It’s easy to assume there’s an inherent conflict between privacy and performance; between customers’ preferences and advertisers’ desire for clicks. But when Google commissioned Ipsos to interview 7,200 people across Europe about their data concerns, that’s not what we found.
Our research revealed that, when done in the right way, digital marketing can respect people’s data choices while delivering value to brands and customers. We found that people are happy to provide personal information to companies they trust, as long as they know how it will be used and what they’ll get in return.
Unfortunately, many companies fail to meet people’s basic expectations. This has led individuals to become increasingly sceptical about giving brands their data. To build customer confidence, brands should be focused on exceeding expectations rather than just meeting legal requirements for data handling. Brands that surpass expectations will likely gain a competitive advantage over those that consider privacy an afterthought. Brands that don’t give privacy the attention it deserves risk losing the trust and respect of their customers.
In our research, we’ve uncovered three key actions marketers should take to ensure their marketing is both privacy-safe and effective:
- Make it meaningful
- Make it memorable
- Make it manageable
Here’s what you need to know:
1. Make it meaningful
In the minds of consumers, expectations for marketing are high. Overall, from our research, we find that people ultimately want experiences that feel valuable to them as individuals. Consumers are more comfortable sharing their data when they understand what’s in it for them.
People’s attitudes towards online privacy shift based on the perceived value of an ad. Value can be defined in different ways, but we consistently hear that people find ads valuable when they are tailored to their interests, lead to time savings or cost savings, and are brought to them at the right moment.1 This all contributes to making ads that are meaningful for customers.
Timing and context is crucial. The closer people are to a purchase, the more likely they are to consider tailored ads meaningful and experience positive emotions after seeing them.2
(For those marketers that see value in education and entertainment, rest assured that your customers agree. Our research found that marketing that educates or entertains is also considered valuable and meaningful in certain instances.3)
When you understand your customers, you can engage them with marketing that offers them value and drives performance. The key to success lies in the use of first-party data — one of the hallmarks of any digitally mature business. This is information that is specific to your business and that customers willingly provide. When used in the right way, it allows marketers to understand and predict their customers’ individual needs, reaching them with relevant and meaningful messaging.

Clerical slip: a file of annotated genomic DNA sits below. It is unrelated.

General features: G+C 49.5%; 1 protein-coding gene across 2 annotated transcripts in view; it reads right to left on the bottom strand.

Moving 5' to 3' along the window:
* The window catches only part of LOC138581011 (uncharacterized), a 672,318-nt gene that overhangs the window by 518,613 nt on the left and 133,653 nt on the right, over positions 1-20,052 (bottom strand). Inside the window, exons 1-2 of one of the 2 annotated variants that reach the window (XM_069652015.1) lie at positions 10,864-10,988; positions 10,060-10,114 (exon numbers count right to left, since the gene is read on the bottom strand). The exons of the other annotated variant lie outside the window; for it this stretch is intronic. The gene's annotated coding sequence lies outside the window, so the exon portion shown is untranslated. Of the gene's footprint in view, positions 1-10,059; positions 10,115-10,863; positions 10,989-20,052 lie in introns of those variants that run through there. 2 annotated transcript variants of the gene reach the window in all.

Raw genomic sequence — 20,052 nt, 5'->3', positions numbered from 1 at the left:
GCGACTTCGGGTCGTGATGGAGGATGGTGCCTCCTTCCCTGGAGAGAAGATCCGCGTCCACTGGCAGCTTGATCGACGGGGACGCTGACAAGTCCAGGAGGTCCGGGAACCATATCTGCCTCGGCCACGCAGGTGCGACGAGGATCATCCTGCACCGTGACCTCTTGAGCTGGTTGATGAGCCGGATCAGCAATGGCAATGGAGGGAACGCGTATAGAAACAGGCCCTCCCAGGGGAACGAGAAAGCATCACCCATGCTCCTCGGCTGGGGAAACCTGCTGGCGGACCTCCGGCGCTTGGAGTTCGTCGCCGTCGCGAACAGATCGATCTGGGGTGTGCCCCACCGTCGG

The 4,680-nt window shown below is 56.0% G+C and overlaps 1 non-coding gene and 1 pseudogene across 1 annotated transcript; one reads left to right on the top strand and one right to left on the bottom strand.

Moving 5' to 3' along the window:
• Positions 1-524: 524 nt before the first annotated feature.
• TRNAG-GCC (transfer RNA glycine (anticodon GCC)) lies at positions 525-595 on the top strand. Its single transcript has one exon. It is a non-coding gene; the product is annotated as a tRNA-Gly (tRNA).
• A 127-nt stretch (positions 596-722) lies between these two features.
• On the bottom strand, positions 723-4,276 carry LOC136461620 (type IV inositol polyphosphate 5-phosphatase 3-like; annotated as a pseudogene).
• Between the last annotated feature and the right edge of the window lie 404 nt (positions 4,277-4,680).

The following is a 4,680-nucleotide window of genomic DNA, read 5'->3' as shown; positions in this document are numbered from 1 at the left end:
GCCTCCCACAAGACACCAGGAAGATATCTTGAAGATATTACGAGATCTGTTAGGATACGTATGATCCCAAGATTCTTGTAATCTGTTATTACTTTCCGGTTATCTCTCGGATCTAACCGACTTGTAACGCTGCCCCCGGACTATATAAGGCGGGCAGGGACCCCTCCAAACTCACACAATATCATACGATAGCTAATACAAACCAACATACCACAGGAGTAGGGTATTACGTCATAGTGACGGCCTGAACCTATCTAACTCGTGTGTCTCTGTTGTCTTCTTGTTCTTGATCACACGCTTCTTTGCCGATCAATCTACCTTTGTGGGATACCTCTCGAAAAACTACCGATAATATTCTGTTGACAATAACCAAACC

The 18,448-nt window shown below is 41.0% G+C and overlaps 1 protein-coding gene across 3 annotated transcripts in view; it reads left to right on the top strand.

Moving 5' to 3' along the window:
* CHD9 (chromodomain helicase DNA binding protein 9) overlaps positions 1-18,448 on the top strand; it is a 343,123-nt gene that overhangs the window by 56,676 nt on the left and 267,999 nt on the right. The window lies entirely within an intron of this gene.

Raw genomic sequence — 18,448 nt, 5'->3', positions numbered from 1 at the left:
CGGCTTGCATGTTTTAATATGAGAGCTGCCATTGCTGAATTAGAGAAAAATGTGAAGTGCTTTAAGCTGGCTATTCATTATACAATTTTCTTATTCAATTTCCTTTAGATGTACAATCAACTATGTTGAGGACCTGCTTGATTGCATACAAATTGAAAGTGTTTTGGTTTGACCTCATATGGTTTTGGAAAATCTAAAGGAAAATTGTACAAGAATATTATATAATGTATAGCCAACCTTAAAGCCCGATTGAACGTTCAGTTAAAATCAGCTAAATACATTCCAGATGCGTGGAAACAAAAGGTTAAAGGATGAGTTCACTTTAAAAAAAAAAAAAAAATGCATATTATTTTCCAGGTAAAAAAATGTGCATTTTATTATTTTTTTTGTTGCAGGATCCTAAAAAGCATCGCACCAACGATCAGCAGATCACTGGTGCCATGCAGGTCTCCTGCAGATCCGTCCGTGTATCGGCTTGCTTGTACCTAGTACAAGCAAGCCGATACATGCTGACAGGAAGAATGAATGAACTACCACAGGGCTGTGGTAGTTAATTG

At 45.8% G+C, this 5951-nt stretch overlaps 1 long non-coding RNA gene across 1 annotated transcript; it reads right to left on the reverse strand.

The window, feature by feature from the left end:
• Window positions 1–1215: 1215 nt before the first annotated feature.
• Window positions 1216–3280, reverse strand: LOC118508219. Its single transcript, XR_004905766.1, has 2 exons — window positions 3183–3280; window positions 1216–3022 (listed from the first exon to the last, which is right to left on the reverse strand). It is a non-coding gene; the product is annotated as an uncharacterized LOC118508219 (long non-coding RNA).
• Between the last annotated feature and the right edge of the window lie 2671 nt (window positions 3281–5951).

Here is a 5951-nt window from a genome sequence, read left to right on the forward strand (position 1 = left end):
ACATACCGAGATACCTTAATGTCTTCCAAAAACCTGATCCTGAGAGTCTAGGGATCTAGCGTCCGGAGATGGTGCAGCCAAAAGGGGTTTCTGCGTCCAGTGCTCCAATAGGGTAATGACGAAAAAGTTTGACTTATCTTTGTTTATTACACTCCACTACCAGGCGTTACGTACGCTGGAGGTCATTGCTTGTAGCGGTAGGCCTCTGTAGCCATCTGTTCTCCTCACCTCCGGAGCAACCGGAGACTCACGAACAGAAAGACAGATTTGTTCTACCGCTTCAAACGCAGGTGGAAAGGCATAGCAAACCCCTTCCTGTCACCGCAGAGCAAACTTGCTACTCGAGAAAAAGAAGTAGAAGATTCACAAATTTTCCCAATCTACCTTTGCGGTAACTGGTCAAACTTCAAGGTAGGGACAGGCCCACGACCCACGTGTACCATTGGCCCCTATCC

2. Make it memorable
For marketing to be considered responsible, people need to recall sharing their information with brands. They’ll want to remember sharing it actively and voluntarily, and don’t want to receive calls, text messages, or emails out of the blue. Unexpected outreach is a contributing factor towards wider digital marketing distrust. Sixty-eight percent of our research participants reported feeling sceptical about the way companies use their data in marketing.4
Transparency is crucial to build trust. People prefer to buy from companies that are clear, open, and honest about the personal data they collect and why.5 Eight in 10 adults believe companies should provide more detail upfront about what data they collect from visitors to their websites. Responsible brands can cater to these demands by ensuring they use non-technical language, provide information in the right context, and avoid lengthy privacy policies.
When customers are clear about how and why their data is being collected, and can recall giving permission, brand messaging is more effective. We found that those who remember giving permission to advertisers to use their data are more positive about ads shown to them.6
Where necessary, brands should reassure their customers with reminders of when and how consent was given. This can make your audience feel good about your ethics and your brand. And when they feel good about your brand, you have a great base to build upon.
3. Make it manageable
Our research found most people feel they lack control over their own data. Eighty percent of people are concerned about potential misuse of their personal information.7 People want to retain ownership of their information and they want to feel in control. When they feel they have the time to consider their choices and willingly provide information, they feel far more comfortable.8
Customers should be able to review and manage the way their data is used, such as opting out or managing the frequency of marketing communications. People are three times more likely to react positively to advertising when they feel a greater sense of control over how their data is used.9 People feel empowered when they have this sense of control. For some, this creates a desire to further tailor their marketing experiences to better suit their needs10 — opening up additional opportunities for brands to build long-lasting relationships that offer value to both parties.
Online privacy is higher on the agenda than ever before — and the advertising industry has to change accordingly. By adapting marketing strategies in line with these three simple principles, brands can build trust with customers and show that when digital marketing works well, it works well for everyone.